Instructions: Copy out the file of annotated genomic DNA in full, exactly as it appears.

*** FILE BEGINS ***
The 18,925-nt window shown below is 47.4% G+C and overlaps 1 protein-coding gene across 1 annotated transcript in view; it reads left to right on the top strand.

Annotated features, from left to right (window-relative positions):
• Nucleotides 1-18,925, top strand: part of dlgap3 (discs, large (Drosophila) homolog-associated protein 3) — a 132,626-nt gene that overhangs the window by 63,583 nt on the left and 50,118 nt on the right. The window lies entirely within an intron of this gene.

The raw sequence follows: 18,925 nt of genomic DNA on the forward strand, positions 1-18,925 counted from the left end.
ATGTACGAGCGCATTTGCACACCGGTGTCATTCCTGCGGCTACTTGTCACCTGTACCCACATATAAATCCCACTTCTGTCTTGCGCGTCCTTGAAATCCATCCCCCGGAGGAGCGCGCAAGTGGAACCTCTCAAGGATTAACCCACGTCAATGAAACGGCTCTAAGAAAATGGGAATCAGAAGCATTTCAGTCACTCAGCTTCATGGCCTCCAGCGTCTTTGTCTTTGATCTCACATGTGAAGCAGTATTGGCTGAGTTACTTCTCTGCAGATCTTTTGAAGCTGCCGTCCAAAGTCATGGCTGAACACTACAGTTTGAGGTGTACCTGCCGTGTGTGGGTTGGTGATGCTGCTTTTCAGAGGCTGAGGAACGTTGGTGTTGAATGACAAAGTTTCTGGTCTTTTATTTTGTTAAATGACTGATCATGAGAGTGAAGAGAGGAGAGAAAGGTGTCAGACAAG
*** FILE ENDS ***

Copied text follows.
The 18,925-nt window shown below is 47.4% G+C and overlaps 1 protein-coding gene across 1 annotated transcript in view; it reads left to right on the top strand.

Annotated features, from left to right (window-relative positions):
• Nucleotides 1-18,925, top strand: part of dlgap3 (discs, large (Drosophila) homolog-associated protein 3) — a 132,626-nt gene that overhangs the window by 63,583 nt on the left and 50,118 nt on the right. The window lies entirely within an intron of this gene.

The raw sequence follows: 18,925 nt of genomic DNA on the forward strand, positions 1-18,925 counted from the left end.
ATGTACGAGCGCATTTGCACACCGGTGTCATTCCTGCGGCTACTTGTCACCTGTACCCACATATAAATCCCACTTCTGTCTTGCGCGTCCTTGAAATCCATCCCCCGGAGGAGCGCGCAAGTGGAACCTCTCAAGGATTAACCCACGTCAATGAAACGGCTCTAAGAAAATGGGAATCAGAAGCATTTCAGTCACTCAGCTTCATGGCCTCCAGCGTCTTTGTCTTTGATCTCACATGTGAAGCAGTATTGGCTGAGTTACTTCTCTGCAGATCTTTTGAAGCTGCCGTCCAAAGTCATGGCTGAACACTACAGTTTGAGGTGTACCTGCCGTGTGTGGGTTGGTGATGCTGCTTTTCAGAGGCTGAGGAACGTTGGTGTTGAATGACAAAGTTTCTGGTCTTTTATTTTGTTAAATGACTGATCATGAGAGTGAAGAGAGGAGAGAAAGGTGTCAGACAAG